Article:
Have you ever woken up feeling demotivated and uninspired that all you wanted to do was curl up in bed and go back to la la land?

Sometimes, all it takes is a good cup of coffee to kick start your mundane morning and it would seem as if the world suddenly becomes a more tolerable place to live. Coffee might also be the first beverage in your list when you are going through an exam period, or when you’re going through immense pressure at work. It doesn’t even have to be coffee; anything with caffeine would do at this point. Your brain seems to be working at its maximum capacity to cram for a test. Your fingers are typing away novel ideas and plans for your next big project. Everything seems to work out, in the end.

That is until… you hit the caffeine crash and you start doubting whether your work was worthwhile or just filled with specious details.

The reason behind this temporary feeling of high and a sudden crash is none other than caffeine.

First, caffeine induces dopamine – also known as the “happy” hormone – in the brain that can uplift our mood. The effects of caffeine are often associated with those of clinical drugs, but the long-term effects don’t seem to match up; the chance for one to be highly addicted to caffeine is little to none.

“A person who is a junkie for coffee. They get headaches cold sweats, shake and fatigue if they don’t get their routine dose of coffee. Coffee gives them a jolt of energy and gives a “happy” buzz” – Urban Dictionary.

Then comes every coffee drinkers’ least favourite part: caffeine crash, grogginess and to some extent, over dependency on coffee to function. This is due to an increased adenosine level in the brain after caffeine gets metabolized. Drinking enough water is crucial at this point, to minimize the crash and dehydrating effect of caffeine.

Several studies have also shown that the energy-bearer stimulant – caffeine – is thought to release cortisol. Cortisol is a stress-inducing hormone. So, if you are already in a stressful situation, coffee might be the last thing you would want to consume to ease the stress. Unfortunately, the butterfly in your stomach won’t die- if anything, you would have to go for “number two” which would be an unpleasant experience to an already stressful situation.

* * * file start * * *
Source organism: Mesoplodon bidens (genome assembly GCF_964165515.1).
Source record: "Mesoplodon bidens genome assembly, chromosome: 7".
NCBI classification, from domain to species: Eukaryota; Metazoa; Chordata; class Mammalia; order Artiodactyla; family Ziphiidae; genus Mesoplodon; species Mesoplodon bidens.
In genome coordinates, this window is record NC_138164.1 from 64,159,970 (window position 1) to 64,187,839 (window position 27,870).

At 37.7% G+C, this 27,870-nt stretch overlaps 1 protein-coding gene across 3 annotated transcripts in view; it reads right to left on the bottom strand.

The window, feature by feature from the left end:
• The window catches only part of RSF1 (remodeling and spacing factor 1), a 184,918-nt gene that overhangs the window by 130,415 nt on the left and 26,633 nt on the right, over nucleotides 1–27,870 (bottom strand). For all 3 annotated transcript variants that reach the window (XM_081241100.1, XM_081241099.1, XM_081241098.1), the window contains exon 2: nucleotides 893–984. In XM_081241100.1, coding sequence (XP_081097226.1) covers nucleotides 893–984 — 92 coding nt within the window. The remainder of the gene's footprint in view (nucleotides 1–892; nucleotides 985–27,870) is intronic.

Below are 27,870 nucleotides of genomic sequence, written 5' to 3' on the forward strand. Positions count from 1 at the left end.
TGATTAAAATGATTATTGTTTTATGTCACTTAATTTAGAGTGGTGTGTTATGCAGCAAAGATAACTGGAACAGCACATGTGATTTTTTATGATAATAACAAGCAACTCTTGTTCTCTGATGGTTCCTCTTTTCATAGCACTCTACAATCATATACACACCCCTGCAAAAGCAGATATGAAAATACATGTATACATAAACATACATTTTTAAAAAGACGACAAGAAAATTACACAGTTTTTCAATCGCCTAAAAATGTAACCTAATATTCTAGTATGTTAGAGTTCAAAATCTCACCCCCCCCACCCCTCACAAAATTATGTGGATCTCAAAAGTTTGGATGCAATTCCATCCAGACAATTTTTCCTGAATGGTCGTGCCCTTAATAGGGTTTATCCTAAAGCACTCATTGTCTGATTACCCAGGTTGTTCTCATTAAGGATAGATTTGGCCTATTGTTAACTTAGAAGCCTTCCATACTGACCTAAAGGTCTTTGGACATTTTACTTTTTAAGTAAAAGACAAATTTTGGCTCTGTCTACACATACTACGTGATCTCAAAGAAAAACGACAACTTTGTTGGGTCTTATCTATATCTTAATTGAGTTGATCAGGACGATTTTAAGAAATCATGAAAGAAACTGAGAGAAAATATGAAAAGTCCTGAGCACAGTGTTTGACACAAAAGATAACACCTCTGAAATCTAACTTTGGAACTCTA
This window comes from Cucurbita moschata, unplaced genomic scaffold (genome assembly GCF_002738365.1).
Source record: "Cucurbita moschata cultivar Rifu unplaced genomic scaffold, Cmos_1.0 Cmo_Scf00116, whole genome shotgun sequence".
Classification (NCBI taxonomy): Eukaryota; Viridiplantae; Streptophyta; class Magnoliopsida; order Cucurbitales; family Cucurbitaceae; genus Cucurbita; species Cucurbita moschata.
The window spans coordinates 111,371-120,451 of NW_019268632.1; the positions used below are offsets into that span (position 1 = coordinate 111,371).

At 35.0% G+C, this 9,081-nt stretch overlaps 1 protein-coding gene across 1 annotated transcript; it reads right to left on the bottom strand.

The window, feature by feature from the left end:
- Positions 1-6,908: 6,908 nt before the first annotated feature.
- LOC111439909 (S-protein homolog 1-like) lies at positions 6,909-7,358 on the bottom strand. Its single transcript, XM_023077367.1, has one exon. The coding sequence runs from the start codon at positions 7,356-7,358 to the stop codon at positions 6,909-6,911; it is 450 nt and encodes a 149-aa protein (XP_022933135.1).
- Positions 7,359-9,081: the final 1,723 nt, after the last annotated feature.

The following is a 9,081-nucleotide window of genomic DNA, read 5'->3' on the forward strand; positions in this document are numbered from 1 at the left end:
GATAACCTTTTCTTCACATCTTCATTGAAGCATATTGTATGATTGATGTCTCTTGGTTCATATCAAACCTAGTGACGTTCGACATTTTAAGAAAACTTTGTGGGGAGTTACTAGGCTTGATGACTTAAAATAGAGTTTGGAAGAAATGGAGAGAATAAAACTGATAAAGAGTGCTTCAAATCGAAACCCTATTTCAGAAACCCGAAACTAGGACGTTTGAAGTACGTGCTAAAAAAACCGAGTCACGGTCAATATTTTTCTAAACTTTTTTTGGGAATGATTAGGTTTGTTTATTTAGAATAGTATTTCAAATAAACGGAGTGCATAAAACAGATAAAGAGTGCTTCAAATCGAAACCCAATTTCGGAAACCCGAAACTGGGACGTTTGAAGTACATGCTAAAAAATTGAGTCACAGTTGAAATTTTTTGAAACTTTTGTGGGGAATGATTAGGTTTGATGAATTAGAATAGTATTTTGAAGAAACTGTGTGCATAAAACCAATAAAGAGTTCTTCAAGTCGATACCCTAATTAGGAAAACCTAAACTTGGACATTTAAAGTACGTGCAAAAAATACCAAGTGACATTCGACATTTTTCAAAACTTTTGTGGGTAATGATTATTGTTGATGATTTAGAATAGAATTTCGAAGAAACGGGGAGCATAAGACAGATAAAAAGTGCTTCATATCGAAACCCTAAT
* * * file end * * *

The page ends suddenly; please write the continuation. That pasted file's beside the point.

While coffee and stress may seem synonymous, it is an essential neurotransmitter; it is naturally released in the morning to wake us up from sleep. Technically, it’s a life and death matter; so, you do need cortisol. However, if you drink coffee when the cortisol is already at peak, the caffeine won’t be as effective. Therefore, drinking coffee right after you wake up might not be the best practice. The best time to drink coffee is when the body’s cortisol level naturally dips which is around 9.30 am to 11.30am, as research has shown.

It’s also important that you eat a full breakfast with a cup of coffee because drinking coffee while on an empty stomach would leave aggravating effects to your digestive organs. Again, “number two”.

When coffee doesn’t seem to give you the energy boost that you need – if all else fails – power nap and a quality sleep might be just what you need. A quick 20-minute nap during lunch break is the best thing to do even if you think it’s wasting your time. Hey, it’s a Sunnah (Rasulullah’s practice, Peace Be Upon Him) after all.

Every coffee addict dilemma: Having to choose between power nap and coffee.

Ultimately, caffeine has different effects on different people; you know yourself best. As for me, I tend to drink coffee not as a necessity but for pleasure. Ironically, I can control myself when I know it’s not good for me such as during the time of the month or when I need some sleep.

… Says the person who used to hide her precious ground coffee in the closet because she didn’t want to share.